Be persistent, and don’t be lazy about this. Your chances of finding a job with a felony if you’re only filling out an application or two a day, passively looking for work, and not giving it your all is astronomically lower than someone who is giving it a true effort.[line]

Your First Interview

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Bring your “A” game and come correct. That was the advice given to me when I started job training at a re-entry program I was in in New Jersey. What I interpreted it to mean was come prepared, be ready for anything, and look the part. You want to walk out of that interview feeling like you aced it. You need to sell yourself, your skills, and how you could be perfect for the job opportunity.

Appearance is incredibly important when interviewing for a job. Before you even say a word, the potential employer will already have an opinion about you based on your appearance. It’s just human nature, we initially judge based on looks and appearance.

For men – be freshly shaved; facial hair should be kept to a minimal length, tight, and professional looking. The exception to this is if the facial hair is for religious purposes, in which case there is no need to worry about your facial hair.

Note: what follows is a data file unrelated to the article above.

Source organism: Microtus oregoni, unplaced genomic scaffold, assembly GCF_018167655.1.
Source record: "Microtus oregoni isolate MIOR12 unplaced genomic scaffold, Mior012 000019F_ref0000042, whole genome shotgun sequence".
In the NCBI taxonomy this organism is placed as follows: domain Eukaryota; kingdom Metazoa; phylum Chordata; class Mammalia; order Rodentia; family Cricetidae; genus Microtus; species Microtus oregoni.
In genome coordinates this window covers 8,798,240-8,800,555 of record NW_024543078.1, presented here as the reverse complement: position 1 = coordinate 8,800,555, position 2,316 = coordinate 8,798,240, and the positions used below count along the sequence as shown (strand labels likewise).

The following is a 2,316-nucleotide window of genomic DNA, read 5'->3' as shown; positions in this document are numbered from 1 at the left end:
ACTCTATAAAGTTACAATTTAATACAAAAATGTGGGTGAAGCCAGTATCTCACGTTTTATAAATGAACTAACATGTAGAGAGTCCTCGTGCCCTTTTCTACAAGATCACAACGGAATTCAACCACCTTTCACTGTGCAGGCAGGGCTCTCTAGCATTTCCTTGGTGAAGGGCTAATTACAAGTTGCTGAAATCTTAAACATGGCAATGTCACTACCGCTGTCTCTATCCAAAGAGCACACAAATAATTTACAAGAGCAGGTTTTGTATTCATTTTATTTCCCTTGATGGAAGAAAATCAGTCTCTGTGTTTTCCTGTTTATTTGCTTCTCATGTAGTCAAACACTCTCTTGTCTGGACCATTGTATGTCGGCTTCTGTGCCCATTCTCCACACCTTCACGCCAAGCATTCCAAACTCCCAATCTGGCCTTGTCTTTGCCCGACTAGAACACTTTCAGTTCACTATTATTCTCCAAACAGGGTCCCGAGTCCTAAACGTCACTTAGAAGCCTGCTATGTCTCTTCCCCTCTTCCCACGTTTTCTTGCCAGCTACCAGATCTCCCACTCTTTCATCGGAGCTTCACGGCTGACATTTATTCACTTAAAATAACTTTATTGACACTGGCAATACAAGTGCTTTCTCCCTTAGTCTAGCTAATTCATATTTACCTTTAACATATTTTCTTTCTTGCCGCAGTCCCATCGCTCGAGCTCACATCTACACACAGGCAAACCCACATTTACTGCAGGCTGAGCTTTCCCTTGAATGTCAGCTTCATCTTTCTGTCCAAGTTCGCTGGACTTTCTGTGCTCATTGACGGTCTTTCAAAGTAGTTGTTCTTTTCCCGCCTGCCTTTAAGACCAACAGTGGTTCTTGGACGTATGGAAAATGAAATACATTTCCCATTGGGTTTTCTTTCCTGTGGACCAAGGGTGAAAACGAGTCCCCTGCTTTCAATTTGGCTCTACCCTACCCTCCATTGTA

Have a recent haircut – you don’t want to your first impression of you to be that you are disheveled or scraggly looking.
Do not neglect your hygiene – Shower the morning before the interview, brush your teeth, flossing is never a bad idea, slap on some cologne/perfume, use deodorant.

Once you’re a picture perfect image of a stellar candidate, let’s work on your clothes. Ideally, you’d like to look like a million bucks with a tailored suit, but let’s face it, a lot of us don’t have the money for that. We have to work with what we have, or can afford. The following is what I do in regards to an outfit when I go into an interview. This mainly applies to men, as I am one, but can be helpful to women as well.